Tom Hemingway, in a tribute post to Arthur C. Clarke titled “Stranger than (science) fiction,” introduced me to a new term this weekend which has me thinking. Tom wrote:

Such a creative iron man [Clarke] is both an inspiration and an embarrassment to most of us. I wonder how many of us will keep up and keep ahead as we get up into our 60s and 70s. Or will we succumb to creativity fatigue, watching timidly while our students (and our students’ students) pass through paradigm shifts that we today cannot imagine? In twenty years, will we still be twittering at SecondLife seminars, left behind in the dust while whole other new minds commune within other new virtual worlds?

How many teachers and students today suffer from “creativity fatigue?” That entire concept is very compelling for me. I suspect the answer is many. We all know teachers who seem to have stopped learning themselves, and seem to have lost (or in some cases never had) a real passion for learning and sharing that passion with others. Of course, generally we are fortunate to know other teachers at the opposite end of the spectrum, who seem to naturally exude an excitement and love of learning which is positively contagious. These are the learning leaders with whom students love to spend time, and who generally become the most powerful adult influencers on young minds in our classrooms.

Wouldn’t it be fantastic if your school district launched a campaign to actively combat “creativity fatigue” for both teachers as well as students? What would a campaign against creativity fatigue look like? How would that battle be waged? What guest speakers, what classroom activities, what book studies would be welcomed in such a campaign?

Who is ready to start the first, formal school district campaign to tackle “creativity fatigue” head on? 🙂 If you are looking for good ideas, you might start with EduTopia and their free magazine subscription as well as e-newsletters for educators.

I NEVER want to suffer from creativity fatigue. Thankfully, that is an ailment which is contracted via volition rather than a process of biological infection. 🙂

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13 Responses to Actively opposing creativity fatigue

  1. Dean Mantz says:


    I am one that burns the late night oil researching, learning, striving for self-improvement when it comes to technology integration/implementation creatively. However, my “fatigue” comes from trying to convince some secondary teachers and administrators that we can engage our students to the point of them wanting more. As as fellow believer in technology and using it as a tool to challenge and engage students of today, what advice do you have for one that feels “fatigued” as a result of peers not wanting to learn new resources and engage the students of today using tools that are common everyday applications.

  2. Wesley Fryer says:


    The peer fatigue of the “yeah but” teachers (as Marco Torres calls them) can certainly be wearisome. Some specific advice ideas come to mind:

    1- I think too much of our focus has been placed historically, in edtech circles, on trying to change teachers instead of trying to empower students. If students are empowered, knowledgeable, and motivated to use technology tools in engaging and creative ways to demonstrate their mastery of assigned knowledge and skills, I think they can move the school reform agenda forward more powerfully than many teachers can. So I think we need to focus more on empowering students, rather than trying to change teachers.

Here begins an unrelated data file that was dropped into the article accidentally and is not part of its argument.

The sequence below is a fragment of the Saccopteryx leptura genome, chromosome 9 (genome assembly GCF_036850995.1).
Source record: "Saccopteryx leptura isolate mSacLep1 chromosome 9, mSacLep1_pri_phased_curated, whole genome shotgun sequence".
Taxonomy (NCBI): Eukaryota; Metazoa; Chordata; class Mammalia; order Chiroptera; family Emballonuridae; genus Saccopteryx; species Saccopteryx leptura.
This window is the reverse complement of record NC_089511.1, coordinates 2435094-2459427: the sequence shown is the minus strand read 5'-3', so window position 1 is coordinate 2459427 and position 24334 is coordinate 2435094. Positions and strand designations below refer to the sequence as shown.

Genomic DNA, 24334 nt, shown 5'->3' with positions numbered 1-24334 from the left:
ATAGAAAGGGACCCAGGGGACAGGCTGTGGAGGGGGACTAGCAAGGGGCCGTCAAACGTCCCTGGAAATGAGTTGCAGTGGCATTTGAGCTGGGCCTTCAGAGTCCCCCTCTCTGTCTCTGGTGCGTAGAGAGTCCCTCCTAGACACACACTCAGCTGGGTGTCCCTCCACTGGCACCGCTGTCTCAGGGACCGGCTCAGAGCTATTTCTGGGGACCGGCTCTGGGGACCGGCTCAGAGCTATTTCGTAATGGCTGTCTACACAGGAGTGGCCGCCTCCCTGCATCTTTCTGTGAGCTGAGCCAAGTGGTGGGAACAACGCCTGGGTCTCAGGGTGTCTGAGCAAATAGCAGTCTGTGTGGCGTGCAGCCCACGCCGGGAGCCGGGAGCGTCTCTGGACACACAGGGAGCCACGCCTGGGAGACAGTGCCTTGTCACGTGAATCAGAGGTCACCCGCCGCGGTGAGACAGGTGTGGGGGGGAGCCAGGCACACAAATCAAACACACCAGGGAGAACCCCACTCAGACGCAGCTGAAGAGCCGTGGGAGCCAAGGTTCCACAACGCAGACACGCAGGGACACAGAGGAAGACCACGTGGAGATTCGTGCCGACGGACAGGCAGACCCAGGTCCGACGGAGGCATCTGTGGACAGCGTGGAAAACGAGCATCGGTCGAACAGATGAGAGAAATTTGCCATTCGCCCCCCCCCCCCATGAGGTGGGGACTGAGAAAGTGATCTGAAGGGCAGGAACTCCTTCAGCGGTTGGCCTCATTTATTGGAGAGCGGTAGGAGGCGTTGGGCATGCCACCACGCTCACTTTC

2- Our social networks are key in terms of avoiding pessimism and fatigue, when it comes to working with others who do not want to change. Since no one has to be an island anymore, the encouragement we receive here from each other is vital. I find that to be a daily encouragement, as I’m guessing you do as well. I think venting (as we can appropriately of course, respecting confidentiality and safety concerns) about situations and issues we are facing is VERY important, and can tangibly address those fatigue issues.

    3- I think digital storytelling is key in this conversation. Helping our students create and communicate compelling stories about issues that matter in our local community can do more to change people’s perceptions about educational technology and the role technologies can play in teaching and learning than lots of professional development workshops.

    4- Consider starting a book study at your school using Phil Schlecty’s excellent book “Working on the Work.” A lot of the conversations we need to have focus on pedagogy, rather than just technology. Schlecty’s book is the best one I’ve found yet which can help teachers do this in practical ways.

    I am not sure if the above is helpful or not. What you’re asking is a BIG question. Thankfully we have social networks now that we can at least (in many cases) access from home, if we want to take the time and make the effort to do so.

    Keep the faith! Educational change becomes a reality when we choose to change our own learning practices each day. You may not be seeing the change in many of the teachers you work with, but those who work with YOU see the changes in your own ideas and practices, and that DOES make a difference.

  3. @Wesley
    Creative fatigue is what prevents schools from changing and moving away from the industrial model based on an agricultural calendar. I think one interesting way to jolt the reality home at a faculty meeting would be to do the following:

    Bring in a savy 12 year old from another school. Ask each teacher to have brought a copy of their latest test with them. In most schools this will be some multiple choice or true / false bit that is easy to grade and requires memorization.

    The 12 year old with google in a matter of minutes answers all the questions correctly having had no previous experience in the class. The presenter then poses the question, “Why do we need you?” “Are you relevant?” “In light of what just happened why should the district, state, school employ you?”

    It would be fun and powerful.

  4. Wesley Fryer says: